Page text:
It says combined liabilities of the 200 biggest schemes have reached £500bn for the first time and estimates liabilities of all 8,000 of the UK’s schemes are now over £1tn. The accounting deficit of the top 200 schemes has remained fairly steady at £78bn at the end of August, up only slightly from £73bn at the end of July, despite the recovering equity market.
Aon says declining corporate bond yields, which are starting to normalise, are largely causing the increase.
Head of corporate solutions Marcus Hurd says: “There could well be more bad news in the pipeline. Despite improving equity markets, the only real guarantee for pension funds is further volatility as gilts and bond yields are set to fluctuate.”
Evolve Financial Planning chartered and certified financial planner Jason Witcombe says: “A lot of schemes have been diluting benefits for existing members or closing down schemes altogether.”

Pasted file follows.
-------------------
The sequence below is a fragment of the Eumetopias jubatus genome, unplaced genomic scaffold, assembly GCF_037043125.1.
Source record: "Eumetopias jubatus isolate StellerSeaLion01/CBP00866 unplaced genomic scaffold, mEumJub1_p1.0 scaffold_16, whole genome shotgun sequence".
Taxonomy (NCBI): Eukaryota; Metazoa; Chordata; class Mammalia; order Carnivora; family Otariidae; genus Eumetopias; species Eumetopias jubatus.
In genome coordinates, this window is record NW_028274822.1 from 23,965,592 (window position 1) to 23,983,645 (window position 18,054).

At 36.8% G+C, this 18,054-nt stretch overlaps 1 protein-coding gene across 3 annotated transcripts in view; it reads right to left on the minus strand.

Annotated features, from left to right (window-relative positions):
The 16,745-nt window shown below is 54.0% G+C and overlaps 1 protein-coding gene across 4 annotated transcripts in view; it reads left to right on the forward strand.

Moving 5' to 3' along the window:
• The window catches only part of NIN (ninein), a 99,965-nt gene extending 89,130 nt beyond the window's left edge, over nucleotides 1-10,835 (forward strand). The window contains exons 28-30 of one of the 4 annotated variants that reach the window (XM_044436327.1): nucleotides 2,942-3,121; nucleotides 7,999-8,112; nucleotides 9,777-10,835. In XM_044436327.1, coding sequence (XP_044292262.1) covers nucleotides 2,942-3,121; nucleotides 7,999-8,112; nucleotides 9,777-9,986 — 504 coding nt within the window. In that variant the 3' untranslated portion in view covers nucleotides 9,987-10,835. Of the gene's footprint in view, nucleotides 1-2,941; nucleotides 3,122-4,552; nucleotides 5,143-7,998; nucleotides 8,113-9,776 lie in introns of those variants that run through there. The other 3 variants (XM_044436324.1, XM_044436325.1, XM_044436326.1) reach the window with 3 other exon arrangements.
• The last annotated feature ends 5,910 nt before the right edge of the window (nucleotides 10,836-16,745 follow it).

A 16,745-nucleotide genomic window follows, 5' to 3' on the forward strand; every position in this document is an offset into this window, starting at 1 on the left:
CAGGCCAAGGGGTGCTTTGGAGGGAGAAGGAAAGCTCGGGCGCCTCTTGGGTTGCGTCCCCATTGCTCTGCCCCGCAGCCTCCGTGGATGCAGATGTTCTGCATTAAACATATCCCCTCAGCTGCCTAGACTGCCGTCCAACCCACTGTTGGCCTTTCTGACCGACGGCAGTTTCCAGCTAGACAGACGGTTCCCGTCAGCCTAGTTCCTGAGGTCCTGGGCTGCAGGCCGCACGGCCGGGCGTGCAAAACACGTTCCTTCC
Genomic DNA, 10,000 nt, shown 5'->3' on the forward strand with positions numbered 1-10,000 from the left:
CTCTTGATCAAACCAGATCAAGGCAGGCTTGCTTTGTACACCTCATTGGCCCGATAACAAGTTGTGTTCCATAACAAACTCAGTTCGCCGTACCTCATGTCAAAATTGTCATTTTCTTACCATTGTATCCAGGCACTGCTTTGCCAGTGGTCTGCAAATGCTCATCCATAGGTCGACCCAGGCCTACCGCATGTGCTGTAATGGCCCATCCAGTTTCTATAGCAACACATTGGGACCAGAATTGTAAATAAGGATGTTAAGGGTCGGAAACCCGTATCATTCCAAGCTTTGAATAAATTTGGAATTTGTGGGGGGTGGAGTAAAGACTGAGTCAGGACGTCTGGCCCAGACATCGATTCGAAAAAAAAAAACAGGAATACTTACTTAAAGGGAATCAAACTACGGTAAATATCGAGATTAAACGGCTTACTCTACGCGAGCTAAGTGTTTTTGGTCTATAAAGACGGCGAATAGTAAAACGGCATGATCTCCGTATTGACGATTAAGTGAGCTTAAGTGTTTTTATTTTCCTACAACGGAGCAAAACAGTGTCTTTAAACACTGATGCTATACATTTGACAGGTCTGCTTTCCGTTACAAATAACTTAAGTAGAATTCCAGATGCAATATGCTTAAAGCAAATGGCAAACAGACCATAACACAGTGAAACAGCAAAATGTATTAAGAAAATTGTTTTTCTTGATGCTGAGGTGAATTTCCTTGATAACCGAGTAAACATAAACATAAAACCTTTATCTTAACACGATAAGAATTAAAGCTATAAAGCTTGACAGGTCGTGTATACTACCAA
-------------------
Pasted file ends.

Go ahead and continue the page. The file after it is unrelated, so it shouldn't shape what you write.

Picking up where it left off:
Hargreaves Lansdown head of pensions research Tom McPhail says: “The numbers of defined-benefit schemes closing in the last couple of months is unprecedented. Not only are they closing to new members but to existing members as well. The rate of the announcements has been quite shocking. I think we may well look back at 2009 as the year that final-salary schemes finally died off. There are undoubtedly more announcements to come.”